We use Slack at Clear Review. And yes, I’m aware that for some, Slack is a bit of a target. It’s an always-on tool. People ping out thoughts, suggestions and comments at all hours. Critics say, among other things, that it keeps you plugged into the world of work long after you’ve gone home and should be levelling your work-life balance.
So I rather enjoyed a piece recently which focussed on how Slack uses Slack. Apparently employees are discouraged from logging in after hours, and that the Do Not Disturb setting is the default outside the normal working day.
More than that, though, I was impressed with the way the business uses channels to share grievances, ask questions of the exec layer and open up ideas for things they could do better. It’s an ethos we follow at Clear Review: what are we doing that isn’t working as well as it could be? What can we do to make things work better?
Broken systems are everywhere. In fact, a broken system is our reason for being. Our founder and CEO, Stuart Hearn, watched managers and employees expend hours and hours of effort to comply with the annual appraisal process. In return, they got a system that failed to help them grow and develop. Frankly, when you spot something like this, it’s an opportunity as much as it is a challenge.
Open up to the critics
Employees will discuss things that don’t work. If something’s broken and everyone hates it, it’ll be a regular topic of conversation in the pub or at the coffee machine. So don’t be the last to know: get a channel open and ask people to share. Make it anonymous if you really want to (although you might have to go old-school and set up a suggestions box). But you may well find that if you’re open about your desire to fix things, people will respond to your good intentions.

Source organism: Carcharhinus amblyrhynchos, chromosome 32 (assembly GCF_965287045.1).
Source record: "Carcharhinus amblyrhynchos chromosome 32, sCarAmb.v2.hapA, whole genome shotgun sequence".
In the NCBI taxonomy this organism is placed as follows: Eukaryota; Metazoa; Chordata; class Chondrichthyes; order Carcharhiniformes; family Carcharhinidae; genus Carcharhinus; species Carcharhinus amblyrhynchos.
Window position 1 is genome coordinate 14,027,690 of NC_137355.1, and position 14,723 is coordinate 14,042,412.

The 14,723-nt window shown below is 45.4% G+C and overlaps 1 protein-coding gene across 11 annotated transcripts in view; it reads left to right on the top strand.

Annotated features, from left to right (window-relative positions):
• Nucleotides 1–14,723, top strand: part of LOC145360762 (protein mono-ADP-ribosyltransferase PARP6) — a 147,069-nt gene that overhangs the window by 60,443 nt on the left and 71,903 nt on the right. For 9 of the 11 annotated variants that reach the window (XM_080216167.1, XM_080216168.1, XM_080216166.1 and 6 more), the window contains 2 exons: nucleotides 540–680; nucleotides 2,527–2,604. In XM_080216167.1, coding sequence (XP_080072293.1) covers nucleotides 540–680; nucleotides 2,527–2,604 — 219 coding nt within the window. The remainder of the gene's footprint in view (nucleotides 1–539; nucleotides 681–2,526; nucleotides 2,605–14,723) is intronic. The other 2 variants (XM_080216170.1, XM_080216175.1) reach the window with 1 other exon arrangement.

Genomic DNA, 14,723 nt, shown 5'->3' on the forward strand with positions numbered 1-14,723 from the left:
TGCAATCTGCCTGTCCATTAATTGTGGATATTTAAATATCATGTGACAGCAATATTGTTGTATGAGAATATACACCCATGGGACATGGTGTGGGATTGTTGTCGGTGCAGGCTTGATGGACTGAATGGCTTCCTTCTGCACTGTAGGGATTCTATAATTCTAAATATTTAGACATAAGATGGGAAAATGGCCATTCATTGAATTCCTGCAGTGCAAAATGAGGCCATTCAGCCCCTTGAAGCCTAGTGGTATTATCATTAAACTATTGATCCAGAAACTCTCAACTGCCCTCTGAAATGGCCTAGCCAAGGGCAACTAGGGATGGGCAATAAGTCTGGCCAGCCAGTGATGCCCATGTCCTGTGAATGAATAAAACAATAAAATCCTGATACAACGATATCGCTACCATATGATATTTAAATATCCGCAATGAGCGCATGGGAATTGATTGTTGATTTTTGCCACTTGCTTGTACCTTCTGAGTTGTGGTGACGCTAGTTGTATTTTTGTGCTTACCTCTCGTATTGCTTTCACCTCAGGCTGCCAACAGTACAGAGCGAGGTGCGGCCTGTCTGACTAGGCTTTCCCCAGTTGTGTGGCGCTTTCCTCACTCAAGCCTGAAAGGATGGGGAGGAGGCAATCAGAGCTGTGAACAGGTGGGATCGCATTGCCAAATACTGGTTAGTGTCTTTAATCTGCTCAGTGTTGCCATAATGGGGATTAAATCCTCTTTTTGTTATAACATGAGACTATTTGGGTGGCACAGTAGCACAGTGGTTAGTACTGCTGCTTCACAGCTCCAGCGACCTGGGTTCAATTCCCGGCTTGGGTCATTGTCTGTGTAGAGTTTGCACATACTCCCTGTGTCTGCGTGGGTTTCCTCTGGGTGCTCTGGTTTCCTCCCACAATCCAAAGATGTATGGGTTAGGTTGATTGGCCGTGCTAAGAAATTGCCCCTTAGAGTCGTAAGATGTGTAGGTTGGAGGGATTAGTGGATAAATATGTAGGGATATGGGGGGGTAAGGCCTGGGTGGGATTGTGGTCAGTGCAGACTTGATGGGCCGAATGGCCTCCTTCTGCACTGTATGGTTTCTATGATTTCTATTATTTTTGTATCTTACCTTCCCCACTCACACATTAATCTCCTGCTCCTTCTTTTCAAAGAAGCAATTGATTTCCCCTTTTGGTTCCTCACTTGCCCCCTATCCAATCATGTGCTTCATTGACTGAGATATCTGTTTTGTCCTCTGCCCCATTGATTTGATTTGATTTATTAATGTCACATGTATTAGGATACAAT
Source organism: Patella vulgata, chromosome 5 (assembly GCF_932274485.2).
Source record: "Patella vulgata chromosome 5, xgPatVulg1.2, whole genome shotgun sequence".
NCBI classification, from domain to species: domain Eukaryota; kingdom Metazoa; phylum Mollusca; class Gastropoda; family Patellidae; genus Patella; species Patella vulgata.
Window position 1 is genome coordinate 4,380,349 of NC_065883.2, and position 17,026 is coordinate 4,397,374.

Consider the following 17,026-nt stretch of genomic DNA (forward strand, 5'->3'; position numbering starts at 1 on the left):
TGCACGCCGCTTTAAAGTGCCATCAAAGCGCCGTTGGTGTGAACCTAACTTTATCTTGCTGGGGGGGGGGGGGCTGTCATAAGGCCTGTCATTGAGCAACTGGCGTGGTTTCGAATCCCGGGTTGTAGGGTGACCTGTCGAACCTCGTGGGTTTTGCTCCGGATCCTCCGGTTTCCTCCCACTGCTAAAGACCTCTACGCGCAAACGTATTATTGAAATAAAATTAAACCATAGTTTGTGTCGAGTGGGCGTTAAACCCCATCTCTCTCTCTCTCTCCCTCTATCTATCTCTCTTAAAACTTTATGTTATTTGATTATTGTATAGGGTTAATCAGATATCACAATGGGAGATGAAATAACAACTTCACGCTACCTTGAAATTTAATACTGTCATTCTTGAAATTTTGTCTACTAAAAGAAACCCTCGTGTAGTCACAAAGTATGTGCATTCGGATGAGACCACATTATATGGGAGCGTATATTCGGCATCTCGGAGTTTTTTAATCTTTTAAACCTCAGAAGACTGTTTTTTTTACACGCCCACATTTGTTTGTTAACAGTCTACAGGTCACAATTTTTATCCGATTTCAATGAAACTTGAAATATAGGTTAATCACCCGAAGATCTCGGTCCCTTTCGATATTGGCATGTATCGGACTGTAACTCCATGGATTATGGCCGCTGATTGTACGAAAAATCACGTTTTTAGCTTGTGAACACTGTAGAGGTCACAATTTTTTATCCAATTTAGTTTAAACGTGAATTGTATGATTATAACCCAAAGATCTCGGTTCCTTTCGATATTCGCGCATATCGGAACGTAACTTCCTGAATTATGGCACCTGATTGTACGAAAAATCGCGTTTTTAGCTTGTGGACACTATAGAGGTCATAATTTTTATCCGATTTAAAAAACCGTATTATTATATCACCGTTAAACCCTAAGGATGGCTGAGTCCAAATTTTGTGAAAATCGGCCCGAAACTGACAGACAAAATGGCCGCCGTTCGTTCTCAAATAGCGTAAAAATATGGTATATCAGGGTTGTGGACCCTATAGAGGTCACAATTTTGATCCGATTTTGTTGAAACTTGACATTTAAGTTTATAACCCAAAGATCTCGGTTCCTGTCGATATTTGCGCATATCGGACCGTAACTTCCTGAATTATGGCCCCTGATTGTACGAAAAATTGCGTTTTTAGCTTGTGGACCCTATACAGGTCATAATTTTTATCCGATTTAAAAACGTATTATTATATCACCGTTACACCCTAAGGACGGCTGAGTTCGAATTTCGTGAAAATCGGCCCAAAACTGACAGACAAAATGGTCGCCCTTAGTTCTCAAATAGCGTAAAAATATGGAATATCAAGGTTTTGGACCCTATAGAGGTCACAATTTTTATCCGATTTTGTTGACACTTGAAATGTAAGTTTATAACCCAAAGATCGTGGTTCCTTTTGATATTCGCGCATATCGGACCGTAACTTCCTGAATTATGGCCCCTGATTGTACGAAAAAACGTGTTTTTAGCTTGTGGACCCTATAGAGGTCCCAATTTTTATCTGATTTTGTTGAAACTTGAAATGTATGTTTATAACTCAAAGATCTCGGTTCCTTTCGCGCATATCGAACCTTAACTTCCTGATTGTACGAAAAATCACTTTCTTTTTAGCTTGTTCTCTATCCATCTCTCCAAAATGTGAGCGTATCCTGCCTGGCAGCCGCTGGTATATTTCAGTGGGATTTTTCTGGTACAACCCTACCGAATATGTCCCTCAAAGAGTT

Slack do this with company feedback channels. There’s one for the CEO, #exec-ama (if you’ve never frequented Reddit, it’s worth knowing that AMA stands for “Ask Me Anything”). There’s even one dedicated to serious gripes — #beef-tweets — which sounds like it does flirt with negative vibes. The argument is that it’s better to know the bad stuff so the business can try to fix it.
Schedule a session
Once a fortnight, at Clear Review, we do “Break or Remake”. It’s an in-person all hands where everyone is encouraged to share something they think we could do better, or with, or without, in order to make our working lives easier.
If your organisation isn’t quite comfortable with looking each other in the eye and sharing that candour, you could ask employees to share their concerns anonymously beforehand and nominate someone to read them out at the meeting. The important point is that everyone hears and everyone is welcome to share their solutions.
Make sure people have a stake in the game
We believe that great manager-employee conversations are the best way to develop people, especially if they’re perfectly seasoned with regular feedback. And people who feel that their employer is invested in them are — guess what? — far more likely to return the compliment.
If people are engaged with their career, they’ll want to help fix things (along with all the other amazing things engaged employees do, naturally). Engaged employees are far less likely to churn — if you’re with your employer for the long term, you have a vested interest in making it a great place to work. Create an environment where people feel connected, involved and invested and your people will reward you with their best selves.